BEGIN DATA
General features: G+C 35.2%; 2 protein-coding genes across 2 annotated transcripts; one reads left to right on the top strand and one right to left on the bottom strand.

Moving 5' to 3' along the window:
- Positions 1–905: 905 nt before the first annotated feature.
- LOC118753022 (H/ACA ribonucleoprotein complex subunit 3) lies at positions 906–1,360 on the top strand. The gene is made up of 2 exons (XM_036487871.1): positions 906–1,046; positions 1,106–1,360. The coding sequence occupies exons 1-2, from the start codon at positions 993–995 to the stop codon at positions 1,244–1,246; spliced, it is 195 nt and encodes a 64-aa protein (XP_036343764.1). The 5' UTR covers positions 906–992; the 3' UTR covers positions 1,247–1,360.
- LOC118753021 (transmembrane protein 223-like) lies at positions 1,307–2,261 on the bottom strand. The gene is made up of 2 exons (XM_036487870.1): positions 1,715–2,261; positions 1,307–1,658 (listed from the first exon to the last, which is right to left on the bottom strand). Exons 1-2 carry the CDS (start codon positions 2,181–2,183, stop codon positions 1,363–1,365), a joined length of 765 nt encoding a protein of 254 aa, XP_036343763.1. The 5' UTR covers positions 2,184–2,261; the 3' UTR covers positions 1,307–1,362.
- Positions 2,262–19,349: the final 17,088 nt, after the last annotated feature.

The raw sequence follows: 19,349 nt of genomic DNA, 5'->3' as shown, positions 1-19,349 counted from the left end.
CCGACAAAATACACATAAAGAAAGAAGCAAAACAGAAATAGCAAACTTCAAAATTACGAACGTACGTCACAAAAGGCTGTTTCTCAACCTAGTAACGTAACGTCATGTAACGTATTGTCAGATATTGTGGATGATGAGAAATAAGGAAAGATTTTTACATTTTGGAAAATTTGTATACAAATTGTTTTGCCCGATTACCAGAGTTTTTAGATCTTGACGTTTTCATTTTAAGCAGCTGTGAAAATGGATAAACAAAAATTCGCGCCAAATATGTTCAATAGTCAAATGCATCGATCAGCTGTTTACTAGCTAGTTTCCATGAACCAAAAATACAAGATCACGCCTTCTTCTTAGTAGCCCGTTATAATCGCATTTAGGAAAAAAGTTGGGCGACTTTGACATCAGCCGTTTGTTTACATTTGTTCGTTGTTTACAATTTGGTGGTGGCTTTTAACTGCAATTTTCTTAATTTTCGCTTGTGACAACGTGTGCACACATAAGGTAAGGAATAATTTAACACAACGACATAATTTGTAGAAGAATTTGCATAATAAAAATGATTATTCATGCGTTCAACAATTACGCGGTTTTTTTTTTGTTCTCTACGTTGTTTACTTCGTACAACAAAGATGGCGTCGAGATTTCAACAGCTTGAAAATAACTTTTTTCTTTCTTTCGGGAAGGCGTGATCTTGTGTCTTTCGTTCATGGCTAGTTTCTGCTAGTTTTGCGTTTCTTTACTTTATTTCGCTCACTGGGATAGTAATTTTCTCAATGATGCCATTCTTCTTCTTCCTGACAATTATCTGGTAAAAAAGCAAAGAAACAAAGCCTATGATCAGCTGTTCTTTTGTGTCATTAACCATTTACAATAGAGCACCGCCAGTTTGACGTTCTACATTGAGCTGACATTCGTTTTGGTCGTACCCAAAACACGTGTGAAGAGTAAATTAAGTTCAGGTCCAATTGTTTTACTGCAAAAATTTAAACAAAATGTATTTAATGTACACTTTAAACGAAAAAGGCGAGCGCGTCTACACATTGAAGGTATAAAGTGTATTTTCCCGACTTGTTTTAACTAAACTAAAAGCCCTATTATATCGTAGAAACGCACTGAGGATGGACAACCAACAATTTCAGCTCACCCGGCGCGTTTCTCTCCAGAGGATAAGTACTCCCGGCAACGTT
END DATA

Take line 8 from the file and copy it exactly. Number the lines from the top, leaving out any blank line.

CCGACAAAATACACATAAAGAAAGAAGCAAAACAGAAATAGCAAACTTCAAAATTACGAACGTACGTCACAAAAGGCTGTTTCTCAACCTAGTAACGTAACGTCATGTAACGTATTGTCAGATATTGTGGATGATGAGAAATAAGGAAAGATTTTTACATTTTGGAAAATTTGTATACAAATTGTTTTGCCCGATTACCAGAGTTTTTAGATCTTGACGTTTTCATTTTAAGCAGCTGTGAAAATGGATAAACAAAAATTCGCGCCAAATATGTTCAATAGTCAAATGCATCGATCAGCTGTTTACTAGCTAGTTTCCATGAACCAAAAATACAAGATCACGCCTTCTTCTTAGTAGCCCGTTATAATCGCATTTAGGAAAAAAGTTGGGCGACTTTGACATCAGCCGTTTGTTTACATTTGTTCGTTGTTTACAATTTGGTGGTGGCTTTTAACTGCAATTTTCTTAATTTTCGCTTGTGACAACGTGTGCACACATAAGGTAAGGAATAATTTAACACAACGACATAATTTGTAGAAGAATTTGCATAATAAAAATGATTATTCATGCGTTCAACAATTACGCGGTTTTTTTTTTGTTCTCTACGTTGTTTACTTCGTACAACAAAGATGGCGTCGAGATTTCAACAGCTTGAAAATAACTTTTTTCTTTCTTTCGGGAAGGCGTGATCTTGTGTCTTTCGTTCATGGCTAGTTTCTGCTAGTTTTGCGTTTCTTTACTTTATTTCGCTCACTGGGATAGTAATTTTCTCAATGATGCCATTCTTCTTCTTCCTGACAATTATCTGGTAAAAAAGCAAAGAAACAAAGCCTATGATCAGCTGTTCTTTTGTGTCATTAACCATTTACAATAGAGCACCGCCAGTTTGACGTTCTACATTGAGCTGACATTCGTTTTGGTCGTACCCAAAACACGTGTGAAGAGTAAATTAAGTTCAGGTCCAATTGTTTTACTGCAAAAATTTAAACAAAATGTATTTAATGTACACTTTAAACGAAAAAGGCGAGCGCGTCTACACATTGAAGGTATAAAGTGTATTTTCCCGACTTGTTTTAACTAAACTAAAAGCCCTATTATATCGTAGAAACGCACTGAGGATGGACAACCAACAATTTCAGCTCACCCGGCGCGTTTCTCTCCAGAGGATAAGTACTCCCGGCAACGTT